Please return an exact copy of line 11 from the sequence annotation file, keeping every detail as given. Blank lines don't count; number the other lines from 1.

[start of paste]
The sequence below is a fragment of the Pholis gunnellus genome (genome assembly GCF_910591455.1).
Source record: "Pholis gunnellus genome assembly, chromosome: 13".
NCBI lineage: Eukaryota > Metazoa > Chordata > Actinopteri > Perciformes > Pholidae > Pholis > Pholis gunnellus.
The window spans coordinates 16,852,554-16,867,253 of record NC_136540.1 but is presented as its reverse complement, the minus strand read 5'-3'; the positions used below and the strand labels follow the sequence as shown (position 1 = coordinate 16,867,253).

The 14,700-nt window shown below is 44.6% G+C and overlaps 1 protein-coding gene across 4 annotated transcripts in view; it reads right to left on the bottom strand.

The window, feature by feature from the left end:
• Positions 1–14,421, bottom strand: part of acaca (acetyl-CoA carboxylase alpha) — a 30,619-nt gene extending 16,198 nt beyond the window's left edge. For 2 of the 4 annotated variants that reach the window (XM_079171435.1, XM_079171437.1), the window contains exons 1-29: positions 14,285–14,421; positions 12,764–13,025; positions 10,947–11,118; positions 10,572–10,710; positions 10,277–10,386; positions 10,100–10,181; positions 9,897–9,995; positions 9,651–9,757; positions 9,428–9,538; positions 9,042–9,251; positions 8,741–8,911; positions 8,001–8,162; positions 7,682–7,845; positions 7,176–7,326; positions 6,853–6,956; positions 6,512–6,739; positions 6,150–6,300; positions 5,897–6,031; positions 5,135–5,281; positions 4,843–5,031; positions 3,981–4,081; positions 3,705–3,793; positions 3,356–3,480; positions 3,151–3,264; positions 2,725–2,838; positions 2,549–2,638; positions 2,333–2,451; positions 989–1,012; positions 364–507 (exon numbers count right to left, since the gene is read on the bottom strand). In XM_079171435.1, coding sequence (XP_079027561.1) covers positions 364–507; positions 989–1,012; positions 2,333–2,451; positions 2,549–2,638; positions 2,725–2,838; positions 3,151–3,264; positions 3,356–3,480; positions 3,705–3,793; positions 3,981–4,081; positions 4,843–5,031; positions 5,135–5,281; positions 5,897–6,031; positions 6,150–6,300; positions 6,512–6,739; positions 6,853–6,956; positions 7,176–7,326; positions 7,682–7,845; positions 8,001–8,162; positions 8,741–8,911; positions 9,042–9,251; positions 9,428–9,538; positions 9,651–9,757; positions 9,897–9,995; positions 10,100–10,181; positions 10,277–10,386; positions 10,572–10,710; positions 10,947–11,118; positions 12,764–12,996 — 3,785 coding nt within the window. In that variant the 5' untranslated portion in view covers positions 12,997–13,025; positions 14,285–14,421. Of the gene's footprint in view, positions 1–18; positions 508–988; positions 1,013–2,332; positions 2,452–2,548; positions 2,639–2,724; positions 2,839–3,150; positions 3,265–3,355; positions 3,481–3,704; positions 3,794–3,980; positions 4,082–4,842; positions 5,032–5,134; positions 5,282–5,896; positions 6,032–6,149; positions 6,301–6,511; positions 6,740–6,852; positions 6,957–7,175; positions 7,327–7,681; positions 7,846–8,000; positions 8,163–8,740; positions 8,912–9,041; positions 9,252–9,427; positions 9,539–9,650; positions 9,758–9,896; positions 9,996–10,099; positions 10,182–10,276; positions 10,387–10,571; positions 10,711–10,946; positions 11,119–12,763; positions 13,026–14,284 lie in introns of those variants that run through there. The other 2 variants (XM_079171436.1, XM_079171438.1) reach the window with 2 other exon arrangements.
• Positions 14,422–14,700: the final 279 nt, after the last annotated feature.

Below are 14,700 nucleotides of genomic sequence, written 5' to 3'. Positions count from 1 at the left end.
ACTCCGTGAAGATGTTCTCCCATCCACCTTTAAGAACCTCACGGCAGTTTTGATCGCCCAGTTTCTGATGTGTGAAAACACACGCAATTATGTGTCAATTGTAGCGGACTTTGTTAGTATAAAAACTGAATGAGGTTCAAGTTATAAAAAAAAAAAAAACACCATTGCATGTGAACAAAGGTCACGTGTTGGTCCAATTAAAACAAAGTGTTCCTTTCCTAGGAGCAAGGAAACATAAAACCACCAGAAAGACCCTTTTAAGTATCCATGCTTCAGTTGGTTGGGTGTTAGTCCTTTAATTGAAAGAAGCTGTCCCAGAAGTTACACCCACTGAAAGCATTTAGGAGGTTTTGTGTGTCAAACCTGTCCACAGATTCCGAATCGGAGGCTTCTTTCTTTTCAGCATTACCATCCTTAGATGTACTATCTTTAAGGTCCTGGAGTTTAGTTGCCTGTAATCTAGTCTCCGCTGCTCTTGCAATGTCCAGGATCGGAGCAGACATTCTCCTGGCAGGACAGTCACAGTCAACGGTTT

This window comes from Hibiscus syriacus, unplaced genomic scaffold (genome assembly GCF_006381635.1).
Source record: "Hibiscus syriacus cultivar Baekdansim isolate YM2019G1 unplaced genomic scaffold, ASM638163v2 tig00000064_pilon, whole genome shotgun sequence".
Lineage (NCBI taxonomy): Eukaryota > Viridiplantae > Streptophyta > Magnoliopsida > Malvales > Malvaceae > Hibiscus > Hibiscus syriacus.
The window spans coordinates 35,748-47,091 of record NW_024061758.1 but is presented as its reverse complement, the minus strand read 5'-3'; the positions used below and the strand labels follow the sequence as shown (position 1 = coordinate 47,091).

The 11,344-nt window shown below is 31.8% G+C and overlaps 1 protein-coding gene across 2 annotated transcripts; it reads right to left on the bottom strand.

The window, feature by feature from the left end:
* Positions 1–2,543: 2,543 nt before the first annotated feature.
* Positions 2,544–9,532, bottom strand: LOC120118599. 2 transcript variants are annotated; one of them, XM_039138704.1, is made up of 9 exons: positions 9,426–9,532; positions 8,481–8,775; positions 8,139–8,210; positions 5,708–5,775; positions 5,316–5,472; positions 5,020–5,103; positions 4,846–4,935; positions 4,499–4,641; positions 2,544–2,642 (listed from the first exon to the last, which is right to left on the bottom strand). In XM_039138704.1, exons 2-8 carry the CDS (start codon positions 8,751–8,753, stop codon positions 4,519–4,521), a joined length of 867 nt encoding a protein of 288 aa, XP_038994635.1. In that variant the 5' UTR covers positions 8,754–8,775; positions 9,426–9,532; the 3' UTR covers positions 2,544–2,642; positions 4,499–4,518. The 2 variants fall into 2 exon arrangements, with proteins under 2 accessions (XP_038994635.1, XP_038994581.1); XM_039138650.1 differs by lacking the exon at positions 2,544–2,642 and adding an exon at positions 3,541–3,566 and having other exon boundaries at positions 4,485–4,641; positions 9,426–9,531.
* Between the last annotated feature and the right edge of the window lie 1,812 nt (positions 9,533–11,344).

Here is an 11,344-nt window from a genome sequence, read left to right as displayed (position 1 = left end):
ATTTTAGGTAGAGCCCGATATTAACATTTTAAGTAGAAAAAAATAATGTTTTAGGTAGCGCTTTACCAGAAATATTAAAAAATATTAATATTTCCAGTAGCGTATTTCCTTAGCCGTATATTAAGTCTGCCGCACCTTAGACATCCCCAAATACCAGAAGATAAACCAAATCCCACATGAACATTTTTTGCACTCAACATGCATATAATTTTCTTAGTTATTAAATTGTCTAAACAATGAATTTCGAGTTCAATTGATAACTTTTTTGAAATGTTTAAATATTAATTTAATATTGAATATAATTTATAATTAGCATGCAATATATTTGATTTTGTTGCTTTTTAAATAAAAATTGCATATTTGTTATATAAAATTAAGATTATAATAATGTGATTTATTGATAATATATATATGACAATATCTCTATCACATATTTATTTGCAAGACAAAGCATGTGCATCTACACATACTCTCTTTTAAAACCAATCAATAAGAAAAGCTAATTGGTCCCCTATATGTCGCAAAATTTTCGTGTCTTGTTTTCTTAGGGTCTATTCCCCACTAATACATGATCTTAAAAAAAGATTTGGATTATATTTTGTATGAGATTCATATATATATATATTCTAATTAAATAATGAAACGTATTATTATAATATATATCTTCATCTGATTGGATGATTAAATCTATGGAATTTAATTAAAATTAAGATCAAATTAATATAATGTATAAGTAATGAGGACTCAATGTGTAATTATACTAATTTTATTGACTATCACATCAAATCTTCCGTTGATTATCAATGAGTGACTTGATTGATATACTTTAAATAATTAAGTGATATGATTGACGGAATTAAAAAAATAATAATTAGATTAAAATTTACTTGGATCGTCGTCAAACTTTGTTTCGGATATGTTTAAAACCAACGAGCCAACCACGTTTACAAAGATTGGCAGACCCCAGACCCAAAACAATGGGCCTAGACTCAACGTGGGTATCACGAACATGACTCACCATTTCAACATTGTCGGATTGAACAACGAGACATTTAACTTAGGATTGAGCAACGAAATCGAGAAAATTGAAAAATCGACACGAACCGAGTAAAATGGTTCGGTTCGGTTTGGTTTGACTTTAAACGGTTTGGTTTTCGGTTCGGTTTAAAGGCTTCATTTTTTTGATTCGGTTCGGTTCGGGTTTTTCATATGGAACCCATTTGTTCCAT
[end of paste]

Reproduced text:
This window comes from Hibiscus syriacus, unplaced genomic scaffold (genome assembly GCF_006381635.1).